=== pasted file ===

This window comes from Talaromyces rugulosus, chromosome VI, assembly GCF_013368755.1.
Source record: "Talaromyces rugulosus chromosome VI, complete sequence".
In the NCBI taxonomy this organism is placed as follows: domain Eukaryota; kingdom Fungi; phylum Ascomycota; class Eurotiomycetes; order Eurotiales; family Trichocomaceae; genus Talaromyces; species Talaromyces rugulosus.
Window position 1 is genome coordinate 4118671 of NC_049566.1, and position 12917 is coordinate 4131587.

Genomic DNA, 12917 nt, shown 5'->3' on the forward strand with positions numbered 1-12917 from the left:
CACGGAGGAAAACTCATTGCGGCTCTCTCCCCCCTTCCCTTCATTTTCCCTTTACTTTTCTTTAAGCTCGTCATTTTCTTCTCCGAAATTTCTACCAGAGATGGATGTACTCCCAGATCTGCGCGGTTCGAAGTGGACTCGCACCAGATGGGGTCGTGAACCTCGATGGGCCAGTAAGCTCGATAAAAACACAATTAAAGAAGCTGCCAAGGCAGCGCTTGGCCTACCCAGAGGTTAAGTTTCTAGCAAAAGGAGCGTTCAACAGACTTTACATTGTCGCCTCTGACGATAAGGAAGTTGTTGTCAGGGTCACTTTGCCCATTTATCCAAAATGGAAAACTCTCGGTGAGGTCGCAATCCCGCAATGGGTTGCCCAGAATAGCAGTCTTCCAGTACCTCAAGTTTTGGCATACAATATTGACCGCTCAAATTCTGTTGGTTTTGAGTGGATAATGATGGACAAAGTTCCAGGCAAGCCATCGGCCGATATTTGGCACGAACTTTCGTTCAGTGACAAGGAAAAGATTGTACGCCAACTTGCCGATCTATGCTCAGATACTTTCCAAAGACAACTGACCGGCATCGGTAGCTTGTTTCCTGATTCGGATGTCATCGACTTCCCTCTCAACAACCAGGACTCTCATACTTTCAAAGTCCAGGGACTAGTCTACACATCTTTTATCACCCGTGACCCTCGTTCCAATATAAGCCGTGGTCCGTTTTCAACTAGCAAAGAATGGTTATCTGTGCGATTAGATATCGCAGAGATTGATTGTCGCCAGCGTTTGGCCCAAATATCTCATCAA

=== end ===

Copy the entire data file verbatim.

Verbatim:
This window comes from Talaromyces rugulosus, chromosome VI, assembly GCF_013368755.1.
Source record: "Talaromyces rugulosus chromosome VI, complete sequence".
In the NCBI taxonomy this organism is placed as follows: domain Eukaryota; kingdom Fungi; phylum Ascomycota; class Eurotiomycetes; order Eurotiales; family Trichocomaceae; genus Talaromyces; species Talaromyces rugulosus.
Window position 1 is genome coordinate 4118671 of NC_049566.1, and position 12917 is coordinate 4131587.

Genomic DNA, 12917 nt, shown 5'->3' on the forward strand with positions numbered 1-12917 from the left:
CACGGAGGAAAACTCATTGCGGCTCTCTCCCCCCTTCCCTTCATTTTCCCTTTACTTTTCTTTAAGCTCGTCATTTTCTTCTCCGAAATTTCTACCAGAGATGGATGTACTCCCAGATCTGCGCGGTTCGAAGTGGACTCGCACCAGATGGGGTCGTGAACCTCGATGGGCCAGTAAGCTCGATAAAAACACAATTAAAGAAGCTGCCAAGGCAGCGCTTGGCCTACCCAGAGGTTAAGTTTCTAGCAAAAGGAGCGTTCAACAGACTTTACATTGTCGCCTCTGACGATAAGGAAGTTGTTGTCAGGGTCACTTTGCCCATTTATCCAAAATGGAAAACTCTCGGTGAGGTCGCAATCCCGCAATGGGTTGCCCAGAATAGCAGTCTTCCAGTACCTCAAGTTTTGGCATACAATATTGACCGCTCAAATTCTGTTGGTTTTGAGTGGATAATGATGGACAAAGTTCCAGGCAAGCCATCGGCCGATATTTGGCACGAACTTTCGTTCAGTGACAAGGAAAAGATTGTACGCCAACTTGCCGATCTATGCTCAGATACTTTCCAAAGACAACTGACCGGCATCGGTAGCTTGTTTCCTGATTCGGATGTCATCGACTTCCCTCTCAACAACCAGGACTCTCATACTTTCAAAGTCCAGGGACTAGTCTACACATCTTTTATCACCCGTGACCCTCGTTCCAATATAAGCCGTGGTCCGTTTTCAACTAGCAAAGAATGGTTATCTGTGCGATTAGATATCGCAGAGATTGATTGTCGCCAGCGTTTGGCCCAAATATCTCATCAA